Octavie V. Holocaust testimony (HVT-4251) interviewed by Michel Rosenfeldt and Patrice van Laethem
- Brussels, Belgium : Fondation Auschwitz, 2000
- Interview Date
- April 11 and April 13, 2000.
- 2 copies: Betacam SP dub; and 1/2 in. VHS with time coding.
- Cite As
- Octavie V. Holocaust Testimony (HVT-4251). Fortunoff Video Archive for Holocaust Testimonies, Yale University Library.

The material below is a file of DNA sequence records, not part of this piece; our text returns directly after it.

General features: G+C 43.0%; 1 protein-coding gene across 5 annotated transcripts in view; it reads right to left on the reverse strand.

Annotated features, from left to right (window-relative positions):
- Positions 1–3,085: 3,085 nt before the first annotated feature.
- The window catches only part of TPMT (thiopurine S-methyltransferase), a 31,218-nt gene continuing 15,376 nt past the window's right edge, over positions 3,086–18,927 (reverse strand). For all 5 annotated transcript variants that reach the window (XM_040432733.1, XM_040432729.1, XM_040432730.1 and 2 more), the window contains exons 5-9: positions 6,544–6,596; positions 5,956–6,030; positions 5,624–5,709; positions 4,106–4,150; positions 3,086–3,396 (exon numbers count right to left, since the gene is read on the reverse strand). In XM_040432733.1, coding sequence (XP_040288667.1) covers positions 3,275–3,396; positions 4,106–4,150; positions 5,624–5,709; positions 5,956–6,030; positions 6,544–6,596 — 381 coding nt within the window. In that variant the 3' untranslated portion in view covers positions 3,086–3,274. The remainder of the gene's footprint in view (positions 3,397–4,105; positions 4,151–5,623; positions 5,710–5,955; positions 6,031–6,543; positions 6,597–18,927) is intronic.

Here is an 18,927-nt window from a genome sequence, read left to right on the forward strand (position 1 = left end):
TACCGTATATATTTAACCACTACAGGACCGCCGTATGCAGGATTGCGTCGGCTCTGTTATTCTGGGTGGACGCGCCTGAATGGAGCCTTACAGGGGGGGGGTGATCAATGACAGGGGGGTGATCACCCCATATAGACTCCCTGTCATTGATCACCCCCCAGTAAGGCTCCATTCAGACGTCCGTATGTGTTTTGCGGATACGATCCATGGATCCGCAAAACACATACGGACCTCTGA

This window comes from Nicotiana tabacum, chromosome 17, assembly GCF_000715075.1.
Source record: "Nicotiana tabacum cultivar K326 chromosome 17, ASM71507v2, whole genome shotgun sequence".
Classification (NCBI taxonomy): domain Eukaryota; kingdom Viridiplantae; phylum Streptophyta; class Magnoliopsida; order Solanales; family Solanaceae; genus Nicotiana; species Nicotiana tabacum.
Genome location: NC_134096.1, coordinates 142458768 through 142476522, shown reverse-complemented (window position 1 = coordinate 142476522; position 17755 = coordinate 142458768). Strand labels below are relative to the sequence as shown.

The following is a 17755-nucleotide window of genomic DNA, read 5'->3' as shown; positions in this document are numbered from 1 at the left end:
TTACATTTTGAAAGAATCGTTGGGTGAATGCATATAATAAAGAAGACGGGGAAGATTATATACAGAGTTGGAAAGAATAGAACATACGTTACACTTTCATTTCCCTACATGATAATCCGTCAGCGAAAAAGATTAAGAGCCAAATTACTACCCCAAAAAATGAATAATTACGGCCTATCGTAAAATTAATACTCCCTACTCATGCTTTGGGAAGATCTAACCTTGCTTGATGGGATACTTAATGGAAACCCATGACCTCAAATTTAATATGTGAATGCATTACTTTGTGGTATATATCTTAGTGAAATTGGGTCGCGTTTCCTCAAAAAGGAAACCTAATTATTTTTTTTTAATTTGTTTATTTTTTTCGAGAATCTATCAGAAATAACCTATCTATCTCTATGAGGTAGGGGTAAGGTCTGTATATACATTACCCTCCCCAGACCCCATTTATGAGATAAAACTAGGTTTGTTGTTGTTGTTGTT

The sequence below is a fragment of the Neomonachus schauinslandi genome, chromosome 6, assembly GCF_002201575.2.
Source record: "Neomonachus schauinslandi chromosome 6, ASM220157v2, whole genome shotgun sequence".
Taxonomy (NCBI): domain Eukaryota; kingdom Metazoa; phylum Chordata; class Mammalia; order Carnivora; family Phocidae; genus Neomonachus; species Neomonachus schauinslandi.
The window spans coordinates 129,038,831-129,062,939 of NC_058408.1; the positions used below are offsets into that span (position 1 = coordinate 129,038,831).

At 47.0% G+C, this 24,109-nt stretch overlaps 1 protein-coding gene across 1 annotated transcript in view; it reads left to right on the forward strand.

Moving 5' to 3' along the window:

Videotape testimony of Octavie V., a Catholic, who was born in Antwerp in 1924, an only child. She recalls being a championship swimmer; German invasion; fleeing briefly with her family; observing discrimination against Jews, including wearing the star and disappearances; engagement to a swimmer; becoming a courier for the underground (her parents and relatives were involved); arrest on November 26, 1943 with her mother, fiancé, and his family; solitary confinement until her father's arrest, then sharing a cell with her mother; learning she was pregnant; being forbidden to marry due to their classification as political prisoners; transfer to St. Gilles; train transport to Cologne two days later with her mother, fiancé, his father and sister; placement in a women's prison with her mother and fiancé's sister; their transfer a week later to Gross Strehlitz; categorization as “Nacht und Nebel”; sharing a cell with her mother and fiance's sister; slave labor; Polish prisoners throwing her food; her son's birth; a physician repairing her injury from childbirth; solitary confinement with her son; sabotaging sewing she was assigned to do in her cell; the Polish prisoner cook giving her extra food; arrival of three French prisoners with their children; evacuation of the camp on January 19, 1945, including her mother; encountering two Belgian prisoners of war; joining a convoy of French and Belgian POWs on January 27 with the French women and children; a four-day walk to Częstochowa; two of the French children dying; transfer to a Russian village in late April, then to Odesa in early June; train transport to Berlin on July 15; transfer to United States authorities; assistance from the Red Cross; transport to Herentals; arrival in Antwerp on July 20; reunion with her mother and aunt; learning about concentration and killing camps and that her father and fiancé did not survive; and marriage in December to one of the POWs who liberated her in Gross Strehlitz. Ms. V. notes the importance of her mother, her son, and luck to her survival; continuing close relations with fellow prisoners; always discussing their experiences together; and anxieties and physical ailments resulting from her experiences.